Friday, 18 April 2014

Along the line in Nystrup

This blog has brought me in contact with the granddaughter of Torleif Petersen, the Nystrup Gravel shop manager for many years. She has most friendly scanned and sent me a few pictures her granddad took in the early 1980's when he apparently walked the old Nystrup line some years after the last piece of track was lifted. Below is one of them.

Tho photo shows where, after having passed Nystrup's small industrial district, the line is making its way between houses and cottages before reaching more open land again and arriving at the sorting facilities and lorry ramp.
There is not much room between the walls here for a railway. Nevertheless Nystrup Gravel's 600 mm. line ran here for more than70 years. Even today the passageway is used by pedestrians. The photo is probably shot with a Kodak 'Instamatic'. The colour balance is somewhat off, but unless kept well many colour photos will eventually degrade. The 'Instamatic' was well known in Denmark and the camera I shot my first railway photos with. I even remember my first motif: a Danish state railways MH shunting Coop's siding complex in Glostrup outside Copenhagen. Read more (if not everything) about the 'Instamatic' here.
 
 

Thursday, 17 April 2014

Classic Scooter

A while ago I was charmed by a little resin kit of a classic American scooter. The Plus Models' kit of a Cushman Autoglide (I think it is a model 32) with sidecar. The kit is made up of rather fiddly resin parts with some flash to remove. Probably not a kit for the most ham fisted among modellers. A build review can be found on the military modelling site Armorama.

When assembling my kit I just follwed the instructions. I had to cut part of the rear wheel off to make it fit its mounting. I probably glued the little engine a fraction too far back on the frame, so not necessarily a fault of the kit.

The Cushman Autoglide before fitting of sidecar. The molested rear wheel can be seen. My new brand of CA-glue can be seen as well. After having tested several brands I have now found a good working glue that suits my needs.

A wide variety of Cushman models were available. During the world war the company even made an air droppable version for the US Army.
As an added benefit the building of the scooter also brought back the etched plates for my Schöma. How they ended in the box with the scooter I ought to know, but don't. Not surprisingly I found the old plates after having ordered and fixed new plates to the loco. If you have a 1:35 loco in need of etched plates I'm sure I can offer a nice price for the set of four plates. Leave a comment if you are interested. See the plates here and the new plates on my loco.

Saturday, 5 April 2014

Gas Generator Loco in Service at Nystrup Gravel

As gravel was in high demand during the German occupation of Denmark for construction of German bunkers and airfields, Nystrup Gravel worked hard to supply the sought after gravel (too hard some thought). As very little diesel and hardly any gasoline was available several locomotives were fitted with gas generators. Interested in a reliable supply of gravel, the German authorities at the nearby airfield even stationed a gas generator locomotive on the line. The locomotive arrived during the summer of 1944 bearing the markings of a Wilhelmshafen based contractor, Wilhelm Müller. After the war a long quarrel over ownership ensued while the loco kept working on Nystrup Gravel's railway.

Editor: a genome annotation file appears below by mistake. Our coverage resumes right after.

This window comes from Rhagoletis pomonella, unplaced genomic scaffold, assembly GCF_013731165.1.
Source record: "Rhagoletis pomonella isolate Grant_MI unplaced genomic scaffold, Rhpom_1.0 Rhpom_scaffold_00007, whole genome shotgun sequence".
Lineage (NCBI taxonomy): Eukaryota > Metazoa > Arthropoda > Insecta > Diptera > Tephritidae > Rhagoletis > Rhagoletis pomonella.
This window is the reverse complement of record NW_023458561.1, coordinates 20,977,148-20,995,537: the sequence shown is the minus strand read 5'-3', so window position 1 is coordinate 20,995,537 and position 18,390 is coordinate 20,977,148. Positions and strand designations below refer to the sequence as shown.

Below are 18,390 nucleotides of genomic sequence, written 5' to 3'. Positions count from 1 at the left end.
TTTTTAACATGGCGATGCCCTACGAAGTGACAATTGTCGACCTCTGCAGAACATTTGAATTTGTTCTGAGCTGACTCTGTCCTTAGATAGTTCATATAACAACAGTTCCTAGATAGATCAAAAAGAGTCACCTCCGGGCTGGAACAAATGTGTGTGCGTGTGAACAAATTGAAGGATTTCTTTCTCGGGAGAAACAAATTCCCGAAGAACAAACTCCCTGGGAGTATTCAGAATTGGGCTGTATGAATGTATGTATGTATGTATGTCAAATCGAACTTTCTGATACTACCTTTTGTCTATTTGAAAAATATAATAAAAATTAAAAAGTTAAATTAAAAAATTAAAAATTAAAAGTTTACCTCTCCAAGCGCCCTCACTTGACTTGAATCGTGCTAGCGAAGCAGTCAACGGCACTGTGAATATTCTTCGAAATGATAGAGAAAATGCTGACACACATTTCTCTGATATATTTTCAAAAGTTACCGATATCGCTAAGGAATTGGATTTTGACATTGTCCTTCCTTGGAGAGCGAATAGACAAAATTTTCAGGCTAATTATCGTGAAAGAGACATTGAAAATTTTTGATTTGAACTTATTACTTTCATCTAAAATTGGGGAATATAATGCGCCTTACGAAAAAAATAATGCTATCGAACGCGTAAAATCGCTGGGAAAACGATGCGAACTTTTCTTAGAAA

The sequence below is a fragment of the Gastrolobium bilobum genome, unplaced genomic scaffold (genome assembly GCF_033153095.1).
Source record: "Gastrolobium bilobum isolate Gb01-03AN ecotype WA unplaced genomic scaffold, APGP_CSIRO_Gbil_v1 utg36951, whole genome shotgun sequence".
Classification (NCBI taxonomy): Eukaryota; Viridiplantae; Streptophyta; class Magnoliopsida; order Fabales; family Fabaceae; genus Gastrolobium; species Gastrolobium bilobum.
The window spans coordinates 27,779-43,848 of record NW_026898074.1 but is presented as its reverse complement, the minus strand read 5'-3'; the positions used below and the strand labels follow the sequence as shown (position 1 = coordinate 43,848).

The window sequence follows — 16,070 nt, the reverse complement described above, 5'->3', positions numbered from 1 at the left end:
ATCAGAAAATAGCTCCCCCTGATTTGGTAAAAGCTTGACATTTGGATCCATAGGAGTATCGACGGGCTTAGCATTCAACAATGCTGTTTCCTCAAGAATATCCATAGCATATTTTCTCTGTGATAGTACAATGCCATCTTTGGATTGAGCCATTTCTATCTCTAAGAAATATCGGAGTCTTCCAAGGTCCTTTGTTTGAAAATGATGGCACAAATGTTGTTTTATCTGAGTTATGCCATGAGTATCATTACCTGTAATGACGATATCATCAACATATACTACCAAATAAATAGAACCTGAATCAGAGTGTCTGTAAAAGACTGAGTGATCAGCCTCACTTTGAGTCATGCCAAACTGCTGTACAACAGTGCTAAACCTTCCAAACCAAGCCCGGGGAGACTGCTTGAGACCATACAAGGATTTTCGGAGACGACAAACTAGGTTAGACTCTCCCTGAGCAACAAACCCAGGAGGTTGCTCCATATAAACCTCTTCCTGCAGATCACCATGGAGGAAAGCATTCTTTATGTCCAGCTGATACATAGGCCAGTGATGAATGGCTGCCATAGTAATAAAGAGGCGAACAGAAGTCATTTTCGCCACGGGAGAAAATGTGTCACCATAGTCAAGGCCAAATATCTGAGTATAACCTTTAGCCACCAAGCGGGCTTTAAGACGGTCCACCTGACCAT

Loco no. 78 pushing skips to the pits. Not a bad model considering that it comes practically right out of printer. I only added surface treatment, minor details, paint, decals and the Beckert Modellbau-plates. I'm sure this is not my last printed model.
After fitting metal handles and a floor I gave the loco a thorough wash before it received a thin layer of new primer. The cab interior was painted light grey (I used Vallejo Model Air 71121 USAF light grey) and weathered with thinned oil paints (black and burnt umber). The windows were made from clear plastic card. I use Kristal Klear to glue windows as it dries completely clear and shiny and gives a good, strong bond. After the cab was painted and given a quick spray of matt varnish I glued the floor in place.

I fitted the ESU decoder on the gear box end of the BullAnt with double sided tape. In that way I have a self contained drive unit that simply bolts in place with two M2 bolts. (You may remember that I ran out of M2 nuts while building the bogie flats. After having ordered a new supply from Germany one of my friends from HVB presented me with a good selection of M2 nuts and bolts. It will last a long time before I run out of M2!).

BullAnt with ESU-decoder. After a test fit to the loco body I had to relocate the decoder on the gearbox end of the BullAnt. I buy decoders in my local hobby shop - Taastrup Togkælder. Other than decoders I don't shop a lot of 'main stream' model railway stuff, so I'm probably not a customer they'll ever miss. Behind the BullAnt is my old 25W Antex soldering iron given to me by my mom and dad in the early eighties when they made me switch from building far too many plastic tanks to running trains. And yes: The handle on the iron is bakelite! I only pull out the small 25V iron when I solder decoders.
I used Vallejo 'USAF Dark Grey' (number 71.123) to paint the loco. I had been looking at the loco with black primer so long, that I thought it a shame to go over board in an orgie of colours (well, red, green and black). So dark grey it is.